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[non-US document] 
 
 
 
 
DIN No. 39/91 
 
EXECUTIVE SUMMARY 
 
l.    As long as Saddam or his military regime is in power, Iraq will not surrender its Weapons of Mass 
Destruction (WMD) ambitions. Saddam needs WMD to keep his dream of regional hegemony alive. Even 
without Saddam, a military regime in Iraq would want such weapons as a deterrent against the growing 
WMD arsenals of Iraq's unfriendly neighbours. 
 
2.    In the aftermath of DESERT STORM Saddam has tried hard to preserve his WMD capabilities, making 
that a higher priority than the early restoration of the national economy. But UN inspections, backed by 
economic sanctions and military muscle, are a serious setback for him. So far, the UN has uncovered 
enough to keep Saddam's expansionist policies on hold for many years. Still, we consider that Iraq is hiding 
hundreds of ballistic missiles and perhaps a stockpile of chemical and biological agents. A small amount of 
highly enriched uranium could also be concealed, although not enough for a nuclear weapon. Iraq is 
probably hiding WMD-related equipment as well, including some uranium enrichment centrifuges. 
 
3.    Even so, Saddam will not stop there. He could reconfigure Iraq's civilian industry to be able to produce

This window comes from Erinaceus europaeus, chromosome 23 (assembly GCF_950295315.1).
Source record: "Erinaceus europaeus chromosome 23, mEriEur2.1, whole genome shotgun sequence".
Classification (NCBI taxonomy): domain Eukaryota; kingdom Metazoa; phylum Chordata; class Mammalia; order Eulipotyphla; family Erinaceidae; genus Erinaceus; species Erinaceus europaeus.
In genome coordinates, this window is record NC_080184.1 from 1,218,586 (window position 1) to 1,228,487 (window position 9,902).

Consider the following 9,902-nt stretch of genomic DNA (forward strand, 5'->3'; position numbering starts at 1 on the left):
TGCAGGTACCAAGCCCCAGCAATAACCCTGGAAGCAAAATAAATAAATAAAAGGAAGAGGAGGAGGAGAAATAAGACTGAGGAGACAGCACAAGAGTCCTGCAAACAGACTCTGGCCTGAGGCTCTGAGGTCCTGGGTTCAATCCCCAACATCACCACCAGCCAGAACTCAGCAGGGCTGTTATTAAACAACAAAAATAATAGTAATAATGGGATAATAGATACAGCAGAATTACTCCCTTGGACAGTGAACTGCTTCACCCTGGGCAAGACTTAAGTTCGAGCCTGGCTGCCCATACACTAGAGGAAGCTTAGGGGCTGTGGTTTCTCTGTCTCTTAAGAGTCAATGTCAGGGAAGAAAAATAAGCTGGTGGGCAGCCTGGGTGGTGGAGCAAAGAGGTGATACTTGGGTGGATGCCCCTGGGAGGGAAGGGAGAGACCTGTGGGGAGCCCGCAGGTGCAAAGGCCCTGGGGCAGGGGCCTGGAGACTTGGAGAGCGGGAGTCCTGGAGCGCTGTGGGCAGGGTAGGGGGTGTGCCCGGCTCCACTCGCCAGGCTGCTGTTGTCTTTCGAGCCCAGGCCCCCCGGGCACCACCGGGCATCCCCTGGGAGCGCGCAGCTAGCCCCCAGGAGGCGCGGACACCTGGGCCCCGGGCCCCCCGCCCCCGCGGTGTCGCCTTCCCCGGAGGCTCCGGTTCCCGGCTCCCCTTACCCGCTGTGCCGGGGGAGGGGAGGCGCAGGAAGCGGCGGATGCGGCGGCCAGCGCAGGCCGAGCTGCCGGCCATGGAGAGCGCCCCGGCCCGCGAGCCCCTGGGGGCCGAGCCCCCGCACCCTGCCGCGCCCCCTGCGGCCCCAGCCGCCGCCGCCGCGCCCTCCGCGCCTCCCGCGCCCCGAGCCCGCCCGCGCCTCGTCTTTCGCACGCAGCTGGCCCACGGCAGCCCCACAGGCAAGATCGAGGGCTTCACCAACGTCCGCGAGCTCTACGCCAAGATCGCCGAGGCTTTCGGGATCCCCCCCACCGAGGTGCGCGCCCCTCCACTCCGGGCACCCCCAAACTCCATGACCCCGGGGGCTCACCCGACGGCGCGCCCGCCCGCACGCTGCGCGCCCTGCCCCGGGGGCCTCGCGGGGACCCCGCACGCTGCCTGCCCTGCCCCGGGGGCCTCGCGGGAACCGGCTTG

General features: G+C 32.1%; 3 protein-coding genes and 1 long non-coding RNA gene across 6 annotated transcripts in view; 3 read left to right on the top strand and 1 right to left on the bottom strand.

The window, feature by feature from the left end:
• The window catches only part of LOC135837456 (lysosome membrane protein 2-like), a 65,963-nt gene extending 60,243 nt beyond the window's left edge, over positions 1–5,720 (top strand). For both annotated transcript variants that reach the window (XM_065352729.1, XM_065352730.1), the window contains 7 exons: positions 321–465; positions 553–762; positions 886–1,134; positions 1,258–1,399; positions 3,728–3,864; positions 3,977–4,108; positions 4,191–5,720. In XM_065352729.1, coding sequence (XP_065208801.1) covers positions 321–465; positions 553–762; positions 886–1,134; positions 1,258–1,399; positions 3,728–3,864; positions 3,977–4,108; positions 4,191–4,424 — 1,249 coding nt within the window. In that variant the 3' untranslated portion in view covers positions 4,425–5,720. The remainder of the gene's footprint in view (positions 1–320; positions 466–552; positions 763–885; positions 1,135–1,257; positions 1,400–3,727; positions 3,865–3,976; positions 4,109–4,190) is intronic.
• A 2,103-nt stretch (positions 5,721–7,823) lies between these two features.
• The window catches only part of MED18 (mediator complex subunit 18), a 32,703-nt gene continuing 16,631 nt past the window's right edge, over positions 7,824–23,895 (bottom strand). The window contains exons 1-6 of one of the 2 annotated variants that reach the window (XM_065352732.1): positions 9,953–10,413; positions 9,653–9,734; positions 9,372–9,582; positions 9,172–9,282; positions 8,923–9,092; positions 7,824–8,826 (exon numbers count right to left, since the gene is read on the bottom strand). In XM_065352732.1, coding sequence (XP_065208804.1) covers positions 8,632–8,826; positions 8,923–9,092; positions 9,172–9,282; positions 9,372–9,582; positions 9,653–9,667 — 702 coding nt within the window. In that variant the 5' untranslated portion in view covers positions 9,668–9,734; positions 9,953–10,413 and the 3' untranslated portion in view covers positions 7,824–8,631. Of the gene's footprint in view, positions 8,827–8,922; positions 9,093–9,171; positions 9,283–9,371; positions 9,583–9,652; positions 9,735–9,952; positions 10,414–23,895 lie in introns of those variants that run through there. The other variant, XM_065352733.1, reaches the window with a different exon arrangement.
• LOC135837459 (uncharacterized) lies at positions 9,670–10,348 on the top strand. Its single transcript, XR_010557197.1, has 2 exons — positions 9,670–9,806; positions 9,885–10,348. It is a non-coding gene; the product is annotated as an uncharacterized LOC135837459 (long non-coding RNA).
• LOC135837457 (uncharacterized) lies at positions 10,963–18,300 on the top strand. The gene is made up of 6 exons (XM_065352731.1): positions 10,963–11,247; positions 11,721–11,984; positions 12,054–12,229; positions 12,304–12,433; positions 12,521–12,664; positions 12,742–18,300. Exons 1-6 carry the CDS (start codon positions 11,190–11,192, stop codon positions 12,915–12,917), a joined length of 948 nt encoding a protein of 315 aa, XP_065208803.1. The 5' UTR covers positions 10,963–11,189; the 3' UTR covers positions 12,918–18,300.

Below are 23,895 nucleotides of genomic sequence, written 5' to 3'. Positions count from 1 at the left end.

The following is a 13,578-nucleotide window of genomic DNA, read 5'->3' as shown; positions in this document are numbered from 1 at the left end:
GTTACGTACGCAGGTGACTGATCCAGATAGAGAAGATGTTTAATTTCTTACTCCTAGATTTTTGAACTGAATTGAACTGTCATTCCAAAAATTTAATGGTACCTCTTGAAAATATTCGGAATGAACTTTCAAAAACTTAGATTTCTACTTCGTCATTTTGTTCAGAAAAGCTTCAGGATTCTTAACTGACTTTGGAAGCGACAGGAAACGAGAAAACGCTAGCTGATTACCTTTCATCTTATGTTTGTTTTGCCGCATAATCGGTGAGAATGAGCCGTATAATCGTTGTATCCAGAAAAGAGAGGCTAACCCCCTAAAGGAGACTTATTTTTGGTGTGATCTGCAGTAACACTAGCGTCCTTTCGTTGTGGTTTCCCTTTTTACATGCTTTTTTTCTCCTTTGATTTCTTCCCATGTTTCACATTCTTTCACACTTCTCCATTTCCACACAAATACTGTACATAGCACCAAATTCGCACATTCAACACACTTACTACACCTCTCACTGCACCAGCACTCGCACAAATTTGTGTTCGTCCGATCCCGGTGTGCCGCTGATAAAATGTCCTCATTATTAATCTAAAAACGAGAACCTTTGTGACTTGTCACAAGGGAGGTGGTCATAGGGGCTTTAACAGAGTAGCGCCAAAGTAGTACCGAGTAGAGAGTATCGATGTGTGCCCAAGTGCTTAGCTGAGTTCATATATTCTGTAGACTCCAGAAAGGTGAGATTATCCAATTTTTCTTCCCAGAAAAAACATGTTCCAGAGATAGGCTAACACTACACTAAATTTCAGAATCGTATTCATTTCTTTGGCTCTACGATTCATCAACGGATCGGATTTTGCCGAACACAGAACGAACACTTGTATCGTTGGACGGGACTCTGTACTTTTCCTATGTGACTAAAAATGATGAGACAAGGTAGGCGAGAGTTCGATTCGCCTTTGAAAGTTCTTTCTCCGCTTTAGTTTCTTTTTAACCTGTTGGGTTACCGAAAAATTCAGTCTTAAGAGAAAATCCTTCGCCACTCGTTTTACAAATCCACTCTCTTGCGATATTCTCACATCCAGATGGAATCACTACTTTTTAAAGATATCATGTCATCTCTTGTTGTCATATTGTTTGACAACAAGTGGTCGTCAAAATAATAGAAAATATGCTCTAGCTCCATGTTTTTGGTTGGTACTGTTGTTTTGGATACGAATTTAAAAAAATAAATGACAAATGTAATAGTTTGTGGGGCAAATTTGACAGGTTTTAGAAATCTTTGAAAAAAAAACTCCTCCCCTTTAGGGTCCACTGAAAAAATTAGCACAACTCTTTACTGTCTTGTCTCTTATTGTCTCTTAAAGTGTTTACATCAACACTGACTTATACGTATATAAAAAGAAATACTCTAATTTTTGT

chemical and biological weapons at short notice - in some cases even while UN inspections continue. And 
at some stage he will try to resurrect his nuclear weapon program. 
 
4.    Saddam knows, though, that the continuation of UN inspections will severely inhibit the progress of his 
WMD programs. We expect that Iraq will continue to try to obstruct the inspection teams, but in such a way 
that Iraq considers will not provoke a military response. 
 
5.    Still, Saddam is playing a dangerous game. And two constant factors since August 1990 have been his 
miscalculations and Bush's resolve. Another option for Iraq could be to export its nuclear technology to 
other sympathetic anti-Western countries in exchange for joint nuclear weapon production. still, Iraq is 
unlikely to get its bomb this century. 
 
 
 
 
 
IRAO:UNITED NATIONS INSPECTIONS     
 
LDI: 30 Oct 91 
 
INTRODUCTION 
 
1.     United Nations Security Council Resolution No. 687 requires Iraq not to possess, or have the